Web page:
Cutting Edge Trial Will Help Patients Who Suffer Heart Attacks
Researchers in Bradford have launched a cutting edge trial, which could save the lives of patients who have suffered heart attacks.
Image by OpenClipart-Vectors from Pixabay
The study is being run under the auspices of the newly-established National Institute for Health Research Patient Recruitment Centre (PRC), which is hosted by Bradford Teaching Hospitals NHS Foundation Trust and run by the Bradford Institute for Health Research (BIHR), which is based at BRI.
This is the latest research trial for PRC Bradford, one of five national PRCs set up across England, and made possible thanks to a £7 million Government investment.
The late-phase ‘DAPA-MI’ clinical research trial evaluates AstraZeneca's drug, Farxiga (dapagliflozin) as a treatment to reduce mortality and the risk of heart failure following a heart attack.
Consultant Cardiologist, Dr Steven Lindsay is leading the study in Bradford.
“The drug has already been used successfully to treat diabetes and in non-diabetic patients with heart failure but this new study looks into its effectiveness in the treatment of patients who suffer a heart attack. The trial will evaluate how effective dapagliflozin is in preventing those patients from then going on to develop heart failure or even dying.
“This is an important study and we are pleased to be taking part. As a Trust and as a newly-established PRC, it’s important that we are actively involved in cutting edge clinical research and that we can offer our patients the chance to have access to research.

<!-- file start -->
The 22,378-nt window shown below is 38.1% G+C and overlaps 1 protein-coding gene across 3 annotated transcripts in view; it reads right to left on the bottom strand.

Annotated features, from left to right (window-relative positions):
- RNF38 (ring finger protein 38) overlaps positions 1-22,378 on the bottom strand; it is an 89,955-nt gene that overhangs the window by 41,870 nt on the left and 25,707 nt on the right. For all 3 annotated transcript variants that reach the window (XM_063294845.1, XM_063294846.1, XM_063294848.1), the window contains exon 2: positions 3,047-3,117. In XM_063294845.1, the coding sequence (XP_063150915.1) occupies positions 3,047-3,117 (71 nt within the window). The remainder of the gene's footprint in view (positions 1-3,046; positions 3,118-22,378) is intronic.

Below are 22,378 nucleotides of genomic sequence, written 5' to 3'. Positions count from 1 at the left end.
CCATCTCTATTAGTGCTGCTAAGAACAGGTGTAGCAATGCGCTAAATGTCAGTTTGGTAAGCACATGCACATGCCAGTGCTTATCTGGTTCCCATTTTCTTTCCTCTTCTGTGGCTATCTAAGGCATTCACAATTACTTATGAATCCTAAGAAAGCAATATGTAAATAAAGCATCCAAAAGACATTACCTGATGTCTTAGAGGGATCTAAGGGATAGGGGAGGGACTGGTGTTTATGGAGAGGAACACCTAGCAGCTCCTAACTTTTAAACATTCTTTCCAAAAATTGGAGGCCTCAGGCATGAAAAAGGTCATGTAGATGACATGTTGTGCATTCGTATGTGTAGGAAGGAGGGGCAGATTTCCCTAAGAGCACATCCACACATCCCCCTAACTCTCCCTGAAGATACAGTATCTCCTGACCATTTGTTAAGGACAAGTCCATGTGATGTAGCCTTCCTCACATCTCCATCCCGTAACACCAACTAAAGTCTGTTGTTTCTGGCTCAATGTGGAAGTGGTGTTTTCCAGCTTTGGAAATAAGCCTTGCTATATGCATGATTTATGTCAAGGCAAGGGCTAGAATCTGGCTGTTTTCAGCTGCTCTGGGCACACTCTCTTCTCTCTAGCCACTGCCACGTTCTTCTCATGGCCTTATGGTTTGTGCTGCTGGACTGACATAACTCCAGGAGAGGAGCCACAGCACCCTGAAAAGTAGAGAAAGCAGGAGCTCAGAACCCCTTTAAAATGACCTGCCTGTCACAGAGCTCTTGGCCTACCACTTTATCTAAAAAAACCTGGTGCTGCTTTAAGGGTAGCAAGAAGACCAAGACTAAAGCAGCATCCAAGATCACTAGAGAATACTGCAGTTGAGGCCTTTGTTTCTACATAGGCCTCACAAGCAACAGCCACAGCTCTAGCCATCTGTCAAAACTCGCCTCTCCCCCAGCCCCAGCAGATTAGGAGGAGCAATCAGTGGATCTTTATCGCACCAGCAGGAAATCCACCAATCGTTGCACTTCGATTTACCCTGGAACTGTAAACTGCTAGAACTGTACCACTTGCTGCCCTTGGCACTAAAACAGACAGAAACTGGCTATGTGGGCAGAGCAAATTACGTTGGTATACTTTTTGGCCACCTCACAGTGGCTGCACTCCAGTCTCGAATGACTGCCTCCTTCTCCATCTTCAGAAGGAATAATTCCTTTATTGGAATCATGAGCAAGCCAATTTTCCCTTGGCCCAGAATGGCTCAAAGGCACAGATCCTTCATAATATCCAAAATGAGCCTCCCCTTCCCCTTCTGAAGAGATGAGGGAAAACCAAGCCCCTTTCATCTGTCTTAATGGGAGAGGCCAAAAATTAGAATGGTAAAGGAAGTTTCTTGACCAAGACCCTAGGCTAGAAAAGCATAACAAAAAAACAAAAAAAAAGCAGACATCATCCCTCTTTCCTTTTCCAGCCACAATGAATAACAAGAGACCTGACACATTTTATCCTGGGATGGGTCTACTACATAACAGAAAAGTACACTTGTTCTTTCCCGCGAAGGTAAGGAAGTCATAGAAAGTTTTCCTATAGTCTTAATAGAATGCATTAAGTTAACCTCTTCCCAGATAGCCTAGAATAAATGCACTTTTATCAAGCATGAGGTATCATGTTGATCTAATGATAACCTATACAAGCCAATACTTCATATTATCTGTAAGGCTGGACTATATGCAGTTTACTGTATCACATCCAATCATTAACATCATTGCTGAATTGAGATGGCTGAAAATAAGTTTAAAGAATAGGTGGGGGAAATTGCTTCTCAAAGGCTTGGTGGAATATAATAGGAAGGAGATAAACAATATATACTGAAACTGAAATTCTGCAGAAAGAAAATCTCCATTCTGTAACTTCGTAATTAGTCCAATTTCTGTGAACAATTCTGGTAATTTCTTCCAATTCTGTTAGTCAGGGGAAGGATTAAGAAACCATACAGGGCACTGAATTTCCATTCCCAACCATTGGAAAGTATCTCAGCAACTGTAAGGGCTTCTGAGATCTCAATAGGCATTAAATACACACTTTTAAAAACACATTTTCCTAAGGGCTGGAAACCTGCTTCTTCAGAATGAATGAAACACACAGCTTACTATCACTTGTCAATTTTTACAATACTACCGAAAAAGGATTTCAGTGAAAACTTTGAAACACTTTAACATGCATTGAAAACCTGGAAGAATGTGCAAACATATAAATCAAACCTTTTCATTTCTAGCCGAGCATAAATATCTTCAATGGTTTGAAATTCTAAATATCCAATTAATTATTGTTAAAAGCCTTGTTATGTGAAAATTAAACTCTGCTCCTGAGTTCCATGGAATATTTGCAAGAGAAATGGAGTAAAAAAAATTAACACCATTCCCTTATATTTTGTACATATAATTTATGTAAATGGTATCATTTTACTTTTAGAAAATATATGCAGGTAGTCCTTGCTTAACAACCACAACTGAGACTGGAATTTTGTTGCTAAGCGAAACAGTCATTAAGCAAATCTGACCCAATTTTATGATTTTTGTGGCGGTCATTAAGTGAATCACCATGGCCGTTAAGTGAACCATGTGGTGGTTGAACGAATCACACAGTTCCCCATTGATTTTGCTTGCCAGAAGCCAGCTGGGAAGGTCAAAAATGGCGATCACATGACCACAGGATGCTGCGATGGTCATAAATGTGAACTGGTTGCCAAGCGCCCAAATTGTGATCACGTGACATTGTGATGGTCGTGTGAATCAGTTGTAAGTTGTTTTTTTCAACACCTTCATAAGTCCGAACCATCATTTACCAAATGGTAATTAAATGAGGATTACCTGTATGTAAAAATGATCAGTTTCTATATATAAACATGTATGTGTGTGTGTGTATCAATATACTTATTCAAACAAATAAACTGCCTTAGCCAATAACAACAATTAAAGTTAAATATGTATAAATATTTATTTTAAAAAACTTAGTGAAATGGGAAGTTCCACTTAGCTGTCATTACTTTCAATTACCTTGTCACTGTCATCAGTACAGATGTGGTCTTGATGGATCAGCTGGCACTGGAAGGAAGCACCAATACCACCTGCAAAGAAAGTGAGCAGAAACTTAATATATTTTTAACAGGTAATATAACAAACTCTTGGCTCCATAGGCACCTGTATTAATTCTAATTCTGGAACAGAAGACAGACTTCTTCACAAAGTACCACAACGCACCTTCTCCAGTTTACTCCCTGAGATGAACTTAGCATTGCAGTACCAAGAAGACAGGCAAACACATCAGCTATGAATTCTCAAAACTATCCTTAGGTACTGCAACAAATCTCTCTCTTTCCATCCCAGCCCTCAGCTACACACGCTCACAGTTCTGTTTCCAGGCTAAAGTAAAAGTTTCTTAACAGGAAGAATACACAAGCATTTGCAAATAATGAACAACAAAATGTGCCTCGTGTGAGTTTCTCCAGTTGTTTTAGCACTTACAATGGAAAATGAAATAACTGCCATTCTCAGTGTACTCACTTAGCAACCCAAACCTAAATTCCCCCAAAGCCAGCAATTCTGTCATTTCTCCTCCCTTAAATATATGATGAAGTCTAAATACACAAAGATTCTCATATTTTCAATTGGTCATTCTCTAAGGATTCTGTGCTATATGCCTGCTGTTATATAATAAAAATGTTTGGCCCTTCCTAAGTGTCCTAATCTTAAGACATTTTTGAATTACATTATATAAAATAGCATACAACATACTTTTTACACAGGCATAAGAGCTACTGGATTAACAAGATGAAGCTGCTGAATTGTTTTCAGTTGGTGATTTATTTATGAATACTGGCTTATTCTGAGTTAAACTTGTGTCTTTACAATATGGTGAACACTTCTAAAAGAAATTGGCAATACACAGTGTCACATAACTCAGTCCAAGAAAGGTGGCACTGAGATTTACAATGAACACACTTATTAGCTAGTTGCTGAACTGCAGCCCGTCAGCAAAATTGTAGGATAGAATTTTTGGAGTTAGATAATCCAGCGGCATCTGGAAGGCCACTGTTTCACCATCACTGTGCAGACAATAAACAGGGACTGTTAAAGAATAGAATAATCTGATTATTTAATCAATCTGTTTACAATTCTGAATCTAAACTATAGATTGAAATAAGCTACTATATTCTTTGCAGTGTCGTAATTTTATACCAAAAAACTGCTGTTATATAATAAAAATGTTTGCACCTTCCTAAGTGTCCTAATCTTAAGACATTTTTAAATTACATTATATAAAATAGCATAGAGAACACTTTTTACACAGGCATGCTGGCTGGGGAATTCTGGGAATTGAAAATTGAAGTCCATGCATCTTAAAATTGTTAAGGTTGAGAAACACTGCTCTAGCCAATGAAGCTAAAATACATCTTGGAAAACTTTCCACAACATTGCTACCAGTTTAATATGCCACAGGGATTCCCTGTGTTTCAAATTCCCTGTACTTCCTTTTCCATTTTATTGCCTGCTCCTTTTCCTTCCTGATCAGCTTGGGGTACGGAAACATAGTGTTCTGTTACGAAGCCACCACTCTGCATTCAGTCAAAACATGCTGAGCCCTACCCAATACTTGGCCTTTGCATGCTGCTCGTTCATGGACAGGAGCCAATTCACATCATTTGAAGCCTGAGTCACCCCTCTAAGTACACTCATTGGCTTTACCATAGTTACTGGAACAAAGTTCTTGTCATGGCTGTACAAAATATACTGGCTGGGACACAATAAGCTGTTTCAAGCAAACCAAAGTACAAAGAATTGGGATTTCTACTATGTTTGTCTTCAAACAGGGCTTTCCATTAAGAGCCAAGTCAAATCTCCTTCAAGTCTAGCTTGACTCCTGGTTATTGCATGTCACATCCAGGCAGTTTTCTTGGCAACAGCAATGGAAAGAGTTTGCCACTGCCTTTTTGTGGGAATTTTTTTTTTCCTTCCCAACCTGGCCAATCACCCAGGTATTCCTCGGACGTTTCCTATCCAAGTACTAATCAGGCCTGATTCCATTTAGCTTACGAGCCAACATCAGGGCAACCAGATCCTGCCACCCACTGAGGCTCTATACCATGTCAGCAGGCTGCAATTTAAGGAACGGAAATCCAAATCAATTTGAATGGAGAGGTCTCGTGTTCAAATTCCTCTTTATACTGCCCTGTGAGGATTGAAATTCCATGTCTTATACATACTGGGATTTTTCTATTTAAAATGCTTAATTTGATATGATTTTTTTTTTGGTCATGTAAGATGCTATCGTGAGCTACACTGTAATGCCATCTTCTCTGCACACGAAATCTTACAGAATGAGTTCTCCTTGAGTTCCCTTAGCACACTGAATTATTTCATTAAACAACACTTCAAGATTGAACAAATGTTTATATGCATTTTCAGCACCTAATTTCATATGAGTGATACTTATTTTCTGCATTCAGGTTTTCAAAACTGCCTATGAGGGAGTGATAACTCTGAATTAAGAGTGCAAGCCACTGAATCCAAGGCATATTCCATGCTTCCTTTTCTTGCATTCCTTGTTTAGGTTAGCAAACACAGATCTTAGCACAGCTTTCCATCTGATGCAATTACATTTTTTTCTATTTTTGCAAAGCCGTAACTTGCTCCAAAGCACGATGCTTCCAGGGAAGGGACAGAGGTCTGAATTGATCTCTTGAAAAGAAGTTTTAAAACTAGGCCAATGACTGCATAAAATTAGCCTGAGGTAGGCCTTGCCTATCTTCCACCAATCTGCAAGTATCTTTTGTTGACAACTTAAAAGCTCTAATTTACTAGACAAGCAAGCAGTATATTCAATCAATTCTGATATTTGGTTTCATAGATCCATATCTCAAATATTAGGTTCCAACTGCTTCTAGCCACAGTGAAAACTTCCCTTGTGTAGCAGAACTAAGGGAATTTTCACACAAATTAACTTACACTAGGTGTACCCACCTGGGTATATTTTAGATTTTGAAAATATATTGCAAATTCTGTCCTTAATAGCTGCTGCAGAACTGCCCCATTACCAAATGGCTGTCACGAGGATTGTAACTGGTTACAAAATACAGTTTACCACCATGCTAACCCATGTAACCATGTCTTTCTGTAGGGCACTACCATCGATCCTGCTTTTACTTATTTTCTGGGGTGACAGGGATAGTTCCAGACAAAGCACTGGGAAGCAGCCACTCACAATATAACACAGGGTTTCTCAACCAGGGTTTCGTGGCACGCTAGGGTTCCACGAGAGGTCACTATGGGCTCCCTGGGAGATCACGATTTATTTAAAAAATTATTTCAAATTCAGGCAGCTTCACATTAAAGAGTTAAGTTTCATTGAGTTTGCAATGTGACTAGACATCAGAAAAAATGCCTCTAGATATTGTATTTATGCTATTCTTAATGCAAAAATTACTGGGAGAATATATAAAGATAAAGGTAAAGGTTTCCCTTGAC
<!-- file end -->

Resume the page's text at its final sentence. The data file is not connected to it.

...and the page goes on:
“This is a placebo-controlled, randomised clinical trial so that neither participants nor investigators will know whether they receive the drug or the placebo.”
Dr Lindsay is being aided in the trial by fellow Consultant Cardiologist, Dr Jivendra Gosai.
He added that the trial was a multi-national study, conducted in collaboration with the Uppsala Clinical Research Center (UCR) in Sweden, and that Bradford was one of 50 centres across the UK to be taking part.
National registries of patients in both Sweden and the UK would also be used to collect data on participants.
“Most people who have had a heart attack will be included in these registries so having this data will improve the efficiency of data collection. This is a new way of collecting data for participants in a clinical trial. We will be inviting any suitable patient who comes into hospital for treatment, having suffered a heart attack, to take part in the trial.
“We see around 700 to 800 patients with heart attacks here at the Trust every year. Participants will have to meet a number of criteria; for example they cannot have diabetes or already have had a diagnosis of heart failure.
“We are pleased that we have now recruited our first participants in Bradford,” he said.
The trial is expected to run from between 18 months to two years, and Dr Lindsay said PRC Bradford was aiming to recruit at least one participant a week, or around 70 in total.
The UK national principal investigator for the trial is Professor Robert Storey of the University of Sheffield.
Director of PRC Bradford, Professor Dinesh Saralaya said:
“I am delighted that our Cardiology Research Team headed by Dr Lindsay, is able to bring this very important study to the city of Bradford to help our patients. It is a testament to the team’s excellent research ability and I’m proud that the PRC is able to help facilitate this vital research.”
PRC Bradford’s other trials to date are the Gilead study investigating the efficacy of the drug Remdesivir in patients with COVID-19 and the late-phase Novavax COVID-19 vaccine trial, which was hugely successful and recruited more than 720 participants, making Bradford the third highest recruiting centre in the UK.